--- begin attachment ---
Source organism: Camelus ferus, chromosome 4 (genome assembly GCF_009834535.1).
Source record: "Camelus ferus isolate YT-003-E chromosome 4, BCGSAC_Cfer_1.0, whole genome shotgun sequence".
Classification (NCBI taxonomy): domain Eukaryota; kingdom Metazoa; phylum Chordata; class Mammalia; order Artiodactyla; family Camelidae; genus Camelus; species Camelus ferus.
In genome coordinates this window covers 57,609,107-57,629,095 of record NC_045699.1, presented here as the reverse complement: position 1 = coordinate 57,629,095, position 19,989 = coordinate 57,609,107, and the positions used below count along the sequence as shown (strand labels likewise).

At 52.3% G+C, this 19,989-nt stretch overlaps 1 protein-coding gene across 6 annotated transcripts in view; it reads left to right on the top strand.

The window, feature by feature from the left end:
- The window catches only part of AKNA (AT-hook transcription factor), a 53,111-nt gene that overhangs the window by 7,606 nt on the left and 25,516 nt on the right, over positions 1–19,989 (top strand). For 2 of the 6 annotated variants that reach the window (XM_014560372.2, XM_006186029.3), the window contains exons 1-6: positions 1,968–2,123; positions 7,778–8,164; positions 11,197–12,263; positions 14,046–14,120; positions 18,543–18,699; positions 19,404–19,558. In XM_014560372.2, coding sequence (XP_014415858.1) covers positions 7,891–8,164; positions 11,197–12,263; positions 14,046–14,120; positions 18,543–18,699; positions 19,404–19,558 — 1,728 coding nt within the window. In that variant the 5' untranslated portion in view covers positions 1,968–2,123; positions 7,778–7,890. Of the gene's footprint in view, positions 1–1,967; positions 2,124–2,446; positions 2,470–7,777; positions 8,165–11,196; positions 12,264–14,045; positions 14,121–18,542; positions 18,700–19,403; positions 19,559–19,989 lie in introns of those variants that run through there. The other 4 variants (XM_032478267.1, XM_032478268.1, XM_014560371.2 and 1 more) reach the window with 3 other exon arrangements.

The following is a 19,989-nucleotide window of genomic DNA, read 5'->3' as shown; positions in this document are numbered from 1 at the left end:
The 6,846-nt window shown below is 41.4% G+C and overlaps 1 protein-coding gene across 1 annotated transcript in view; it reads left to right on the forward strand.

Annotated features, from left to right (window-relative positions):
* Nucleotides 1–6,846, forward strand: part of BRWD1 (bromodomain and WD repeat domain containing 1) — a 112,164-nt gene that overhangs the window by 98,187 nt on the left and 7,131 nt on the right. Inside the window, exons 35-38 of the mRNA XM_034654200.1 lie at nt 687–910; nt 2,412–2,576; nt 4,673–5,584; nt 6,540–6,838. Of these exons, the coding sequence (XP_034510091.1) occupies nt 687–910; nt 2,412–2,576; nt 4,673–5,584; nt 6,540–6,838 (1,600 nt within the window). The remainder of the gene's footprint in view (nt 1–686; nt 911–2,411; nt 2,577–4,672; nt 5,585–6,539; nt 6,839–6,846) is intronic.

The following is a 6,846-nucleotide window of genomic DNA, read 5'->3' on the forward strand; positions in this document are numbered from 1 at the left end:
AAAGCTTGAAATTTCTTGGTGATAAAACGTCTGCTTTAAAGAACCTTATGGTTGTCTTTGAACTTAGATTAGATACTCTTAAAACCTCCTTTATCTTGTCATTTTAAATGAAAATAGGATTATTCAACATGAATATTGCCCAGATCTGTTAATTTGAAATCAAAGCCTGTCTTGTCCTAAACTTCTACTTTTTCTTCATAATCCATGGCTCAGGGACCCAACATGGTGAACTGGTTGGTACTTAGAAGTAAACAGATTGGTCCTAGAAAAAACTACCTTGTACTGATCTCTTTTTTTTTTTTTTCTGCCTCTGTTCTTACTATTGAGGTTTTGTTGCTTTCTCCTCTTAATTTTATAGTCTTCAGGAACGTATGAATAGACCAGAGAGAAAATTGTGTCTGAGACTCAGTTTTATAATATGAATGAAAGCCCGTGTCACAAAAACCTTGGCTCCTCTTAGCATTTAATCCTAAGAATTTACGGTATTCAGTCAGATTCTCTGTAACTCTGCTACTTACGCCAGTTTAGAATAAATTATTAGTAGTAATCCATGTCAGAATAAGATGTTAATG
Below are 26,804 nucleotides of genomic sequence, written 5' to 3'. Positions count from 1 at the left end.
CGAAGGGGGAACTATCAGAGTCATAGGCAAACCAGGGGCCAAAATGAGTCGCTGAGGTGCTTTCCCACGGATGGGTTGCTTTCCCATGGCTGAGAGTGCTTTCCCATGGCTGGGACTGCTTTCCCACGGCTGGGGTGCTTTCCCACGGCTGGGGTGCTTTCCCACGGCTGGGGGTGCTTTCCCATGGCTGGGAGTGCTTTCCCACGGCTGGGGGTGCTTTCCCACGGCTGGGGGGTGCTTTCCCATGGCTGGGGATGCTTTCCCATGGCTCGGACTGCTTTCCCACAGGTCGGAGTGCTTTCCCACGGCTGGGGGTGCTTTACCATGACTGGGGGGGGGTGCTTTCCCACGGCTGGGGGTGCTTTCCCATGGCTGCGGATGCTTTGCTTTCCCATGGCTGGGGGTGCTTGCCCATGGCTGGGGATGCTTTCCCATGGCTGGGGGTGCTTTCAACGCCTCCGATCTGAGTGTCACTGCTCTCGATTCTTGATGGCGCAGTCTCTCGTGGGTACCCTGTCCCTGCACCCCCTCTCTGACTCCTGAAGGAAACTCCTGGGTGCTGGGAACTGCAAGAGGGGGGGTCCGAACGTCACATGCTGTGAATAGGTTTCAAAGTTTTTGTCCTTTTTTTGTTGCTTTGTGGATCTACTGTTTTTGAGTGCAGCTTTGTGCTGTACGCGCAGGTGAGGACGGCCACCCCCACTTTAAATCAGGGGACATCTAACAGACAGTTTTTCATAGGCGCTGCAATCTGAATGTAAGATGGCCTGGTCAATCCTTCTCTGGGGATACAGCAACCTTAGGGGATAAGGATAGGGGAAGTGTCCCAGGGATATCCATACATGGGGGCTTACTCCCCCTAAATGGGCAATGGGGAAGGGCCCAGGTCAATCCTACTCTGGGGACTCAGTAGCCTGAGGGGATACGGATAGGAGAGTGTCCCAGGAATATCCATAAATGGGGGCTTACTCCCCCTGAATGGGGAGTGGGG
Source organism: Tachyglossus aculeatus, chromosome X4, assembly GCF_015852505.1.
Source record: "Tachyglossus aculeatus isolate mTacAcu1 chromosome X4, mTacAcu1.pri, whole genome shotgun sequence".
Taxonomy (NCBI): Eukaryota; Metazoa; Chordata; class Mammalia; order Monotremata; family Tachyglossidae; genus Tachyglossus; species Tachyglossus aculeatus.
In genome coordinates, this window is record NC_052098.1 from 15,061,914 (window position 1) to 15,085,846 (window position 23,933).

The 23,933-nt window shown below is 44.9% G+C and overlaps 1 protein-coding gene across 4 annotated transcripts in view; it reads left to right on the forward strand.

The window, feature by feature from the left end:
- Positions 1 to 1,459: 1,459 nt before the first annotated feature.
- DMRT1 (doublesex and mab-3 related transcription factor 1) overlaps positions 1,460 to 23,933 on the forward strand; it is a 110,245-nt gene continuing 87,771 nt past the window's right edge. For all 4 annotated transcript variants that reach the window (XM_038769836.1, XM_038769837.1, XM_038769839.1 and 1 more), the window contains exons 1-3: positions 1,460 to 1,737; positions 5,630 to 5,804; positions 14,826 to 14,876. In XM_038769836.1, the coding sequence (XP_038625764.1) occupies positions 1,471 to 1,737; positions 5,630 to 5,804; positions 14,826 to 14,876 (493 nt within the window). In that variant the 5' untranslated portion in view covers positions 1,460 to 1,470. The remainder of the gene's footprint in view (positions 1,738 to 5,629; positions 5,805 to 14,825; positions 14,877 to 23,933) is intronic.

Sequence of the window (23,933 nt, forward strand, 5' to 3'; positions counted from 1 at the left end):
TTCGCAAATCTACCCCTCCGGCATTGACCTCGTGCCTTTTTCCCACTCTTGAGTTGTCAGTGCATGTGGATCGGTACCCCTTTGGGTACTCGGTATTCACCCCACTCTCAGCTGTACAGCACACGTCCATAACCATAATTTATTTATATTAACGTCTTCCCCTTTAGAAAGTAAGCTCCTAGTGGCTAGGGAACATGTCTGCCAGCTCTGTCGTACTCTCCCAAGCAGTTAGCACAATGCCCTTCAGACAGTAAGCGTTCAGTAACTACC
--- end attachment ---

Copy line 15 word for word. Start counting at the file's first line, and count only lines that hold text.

CGAAGGGGGAACTATCAGAGTCATAGGCAAACCAGGGGCCAAAATGAGTCGCTGAGGTGCTTTCCCACGGATGGGTTGCTTTCCCATGGCTGAGAGTGCTTTCCCATGGCTGGGACTGCTTTCCCACGGCTGGGGTGCTTTCCCACGGCTGGGGTGCTTTCCCACGGCTGGGGGTGCTTTCCCATGGCTGGGAGTGCTTTCCCACGGCTGGGGGTGCTTTCCCACGGCTGGGGGGTGCTTTCCCATGGCTGGGGATGCTTTCCCATGGCTCGGACTGCTTTCCCACAGGTCGGAGTGCTTTCCCACGGCTGGGGGTGCTTTACCATGACTGGGGGGGGGTGCTTTCCCACGGCTGGGGGTGCTTTCCCATGGCTGCGGATGCTTTGCTTTCCCATGGCTGGGGGTGCTTGCCCATGGCTGGGGATGCTTTCCCATGGCTGGGGGTGCTTTCAACGCCTCCGATCTGAGTGTCACTGCTCTCGATTCTTGATGGCGCAGTCTCTCGTGGGTACCCTGTCCCTGCACCCCCTCTCTGACTCCTGAAGGAAACTCCTGGGTGCTGGGAACTGCAAGAGGGGGGGTCCGAACGTCACATGCTGTGAATAGGTTTCAAAGTTTTTGTCCTTTTTTTGTTGCTTTGTGGATCTACTGTTTTTGAGTGCAGCTTTGTGCTGTACGCGCAGGTGAGGACGGCCACCCCCACTTTAAATCAGGGGACATCTAACAGACAGTTTTTCATAGGCGCTGCAATCTGAATGTAAGATGGCCTGGTCAATCCTTCTCTGGGGATACAGCAACCTTAGGGGATAAGGATAGGGGAAGTGTCCCAGGGATATCCATACATGGGGGCTTACTCCCCCTAAATGGGCAATGGGGAAGGGCCCAGGTCAATCCTACTCTGGGGACTCAGTAGCCTGAGGGGATACGGATAGGAGAGTGTCCCAGGAATATCCATAAATGGGGGCTTACTCCCCCTGAATGGGGAGTGGGG